Why does Coinbase go down during BTC volatility?

The Coinbase exchange, a major purveyor of BTC investment options, seems to be down a lot, by the uptime standard of your garden-variety service level agreement – and what’s more, it seems to be down at just the times that users need it the most!


Turner Wright at Cointelegraph cites the recent bull run June 1 where Bitcoin spiked from near $9,600 to $10,380, in which hapless Coinbase users were unable to access their accounts to move assets. Another recent event, a downward turn where the platform was similarly unavailable, was a big sell-off May 9. Prior to that, those digging into the issue of Coinbase crashes discovered similar inadequacy April 29 with a 12% BTC spike.


“Coinbase’s status page includes updates on current outages, but cites nothing more than ‘connectivity issues’ for June 1, May 9, and April 29, and ‘network congestion’ on March 12,” BB writes.


It’s clear to most of us that a platform is not very useful if it crashes when volatility happens. In fact, you could make the argument that it’s actually harmful to investors, because their money is trapped in a volatile pattern. In other words, if the asset gets locked up when its value is changing rapidly, it’s a double whammy on investors who don’t actually have the ability to pull out when they need to, according to their financial strategies.


The Coinbase debacle brings to mind the failure of the RobinHood investment app in similar situations. Still, while the investment app has crashed a few times lately, Coinbase’s foibles seem to have deep roots.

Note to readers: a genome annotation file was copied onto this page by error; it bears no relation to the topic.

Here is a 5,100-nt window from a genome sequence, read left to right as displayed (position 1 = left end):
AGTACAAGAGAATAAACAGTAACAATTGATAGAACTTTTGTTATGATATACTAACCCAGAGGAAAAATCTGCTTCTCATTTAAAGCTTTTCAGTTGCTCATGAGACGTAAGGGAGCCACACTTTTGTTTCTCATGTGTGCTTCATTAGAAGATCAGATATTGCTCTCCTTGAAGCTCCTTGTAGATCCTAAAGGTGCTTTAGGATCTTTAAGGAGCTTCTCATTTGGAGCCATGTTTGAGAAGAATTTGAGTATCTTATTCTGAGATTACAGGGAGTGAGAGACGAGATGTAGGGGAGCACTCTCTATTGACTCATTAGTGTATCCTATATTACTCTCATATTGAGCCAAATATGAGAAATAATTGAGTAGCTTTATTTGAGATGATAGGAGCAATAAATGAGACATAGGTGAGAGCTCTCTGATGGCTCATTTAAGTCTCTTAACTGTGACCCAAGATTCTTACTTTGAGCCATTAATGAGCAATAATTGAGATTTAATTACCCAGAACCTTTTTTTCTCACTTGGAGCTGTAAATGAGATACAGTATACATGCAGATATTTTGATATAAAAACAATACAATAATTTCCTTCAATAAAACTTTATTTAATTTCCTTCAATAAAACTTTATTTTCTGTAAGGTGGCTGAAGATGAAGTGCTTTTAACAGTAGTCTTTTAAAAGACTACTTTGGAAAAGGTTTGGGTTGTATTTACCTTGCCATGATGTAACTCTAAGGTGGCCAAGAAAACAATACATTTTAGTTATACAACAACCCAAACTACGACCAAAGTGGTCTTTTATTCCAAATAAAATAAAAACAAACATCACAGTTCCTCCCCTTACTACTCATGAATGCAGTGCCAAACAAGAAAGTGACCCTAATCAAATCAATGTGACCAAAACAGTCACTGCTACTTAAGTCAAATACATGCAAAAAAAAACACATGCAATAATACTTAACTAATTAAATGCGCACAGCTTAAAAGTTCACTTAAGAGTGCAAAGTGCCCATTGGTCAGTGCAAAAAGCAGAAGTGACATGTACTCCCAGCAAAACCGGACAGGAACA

“The overnight selling (of Bitcoin) seems to have been potentially worsened by technical outages at Coinbase, Inc., one of the big bitcoin exchanges,” wrote John Jagerson at Investopedia on June 28 of last year, during another major BTC event.


In addition, analysts chronicle a lack of input from leadership that leads investors to wonder – is the platform crashing on its own, or are insiders turning it off on purpose?


Oddly enough, exchanges and middleman asset holders do have something to gain by limiting trade volume during volatility. In the past, though, it’s been assumed that efforts to deliberately shut down systems would be off the table, partly as a matter of financial law.


Despite the existence of “circuit breaker” strategies, the pattern seemed shady enough to warrant calls to Coinbase, which, Cointelegraph reports, were not returned. Then there are these other reports from Redditors of Coinbase simply erasing their held assets (NSFW: language).


We will follow up if we hear anything more about Coinbase flash crashes. Meanwhile, hold to that old maxim: caveat emptor!